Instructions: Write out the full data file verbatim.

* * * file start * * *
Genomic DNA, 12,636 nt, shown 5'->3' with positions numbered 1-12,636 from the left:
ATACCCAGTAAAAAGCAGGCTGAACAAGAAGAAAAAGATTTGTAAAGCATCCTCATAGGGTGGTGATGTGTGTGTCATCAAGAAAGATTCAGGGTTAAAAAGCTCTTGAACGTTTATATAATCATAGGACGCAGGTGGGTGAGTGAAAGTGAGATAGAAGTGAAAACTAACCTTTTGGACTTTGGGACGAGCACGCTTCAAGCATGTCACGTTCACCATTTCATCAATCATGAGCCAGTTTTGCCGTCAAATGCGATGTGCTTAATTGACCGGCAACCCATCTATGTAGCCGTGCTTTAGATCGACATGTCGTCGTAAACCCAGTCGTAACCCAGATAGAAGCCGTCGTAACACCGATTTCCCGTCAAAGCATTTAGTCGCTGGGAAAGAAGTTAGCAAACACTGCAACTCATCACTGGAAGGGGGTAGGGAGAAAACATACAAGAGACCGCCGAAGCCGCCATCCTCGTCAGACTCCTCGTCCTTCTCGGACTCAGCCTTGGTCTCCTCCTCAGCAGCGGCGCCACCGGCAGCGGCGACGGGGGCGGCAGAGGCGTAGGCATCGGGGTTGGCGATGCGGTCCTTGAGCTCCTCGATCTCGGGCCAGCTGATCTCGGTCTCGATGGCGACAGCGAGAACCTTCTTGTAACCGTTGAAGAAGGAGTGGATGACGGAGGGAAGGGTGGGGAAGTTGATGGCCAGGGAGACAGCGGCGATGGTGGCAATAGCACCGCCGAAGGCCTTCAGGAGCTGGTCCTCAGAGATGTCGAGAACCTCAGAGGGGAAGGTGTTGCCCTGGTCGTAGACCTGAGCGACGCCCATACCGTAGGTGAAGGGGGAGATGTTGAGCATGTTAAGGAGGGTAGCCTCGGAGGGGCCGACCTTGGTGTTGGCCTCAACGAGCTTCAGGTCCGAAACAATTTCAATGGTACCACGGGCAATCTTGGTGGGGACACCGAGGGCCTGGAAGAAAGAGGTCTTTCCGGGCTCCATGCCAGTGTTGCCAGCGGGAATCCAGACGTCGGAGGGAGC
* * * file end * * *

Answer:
Genomic DNA, 12,636 nt, shown 5'->3' with positions numbered 1-12,636 from the left:
ATACCCAGTAAAAAGCAGGCTGAACAAGAAGAAAAAGATTTGTAAAGCATCCTCATAGGGTGGTGATGTGTGTGTCATCAAGAAAGATTCAGGGTTAAAAAGCTCTTGAACGTTTATATAATCATAGGACGCAGGTGGGTGAGTGAAAGTGAGATAGAAGTGAAAACTAACCTTTTGGACTTTGGGACGAGCACGCTTCAAGCATGTCACGTTCACCATTTCATCAATCATGAGCCAGTTTTGCCGTCAAATGCGATGTGCTTAATTGACCGGCAACCCATCTATGTAGCCGTGCTTTAGATCGACATGTCGTCGTAAACCCAGTCGTAACCCAGATAGAAGCCGTCGTAACACCGATTTCCCGTCAAAGCATTTAGTCGCTGGGAAAGAAGTTAGCAAACACTGCAACTCATCACTGGAAGGGGGTAGGGAGAAAACATACAAGAGACCGCCGAAGCCGCCATCCTCGTCAGACTCCTCGTCCTTCTCGGACTCAGCCTTGGTCTCCTCCTCAGCAGCGGCGCCACCGGCAGCGGCGACGGGGGCGGCAGAGGCGTAGGCATCGGGGTTGGCGATGCGGTCCTTGAGCTCCTCGATCTCGGGCCAGCTGATCTCGGTCTCGATGGCGACAGCGAGAACCTTCTTGTAACCGTTGAAGAAGGAGTGGATGACGGAGGGAAGGGTGGGGAAGTTGATGGCCAGGGAGACAGCGGCGATGGTGGCAATAGCACCGCCGAAGGCCTTCAGGAGCTGGTCCTCAGAGATGTCGAGAACCTCAGAGGGGAAGGTGTTGCCCTGGTCGTAGACCTGAGCGACGCCCATACCGTAGGTGAAGGGGGAGATGTTGAGCATGTTAAGGAGGGTAGCCTCGGAGGGGCCGACCTTGGTGTTGGCCTCAACGAGCTTCAGGTCCGAAACAATTTCAATGGTACCACGGGCAATCTTGGTGGGGACACCGAGGGCCTGGAAGAAAGAGGTCTTTCCGGGCTCCATGCCAGTGTTGCCAGCGGGAATCCAGACGTCGGAGGGAGC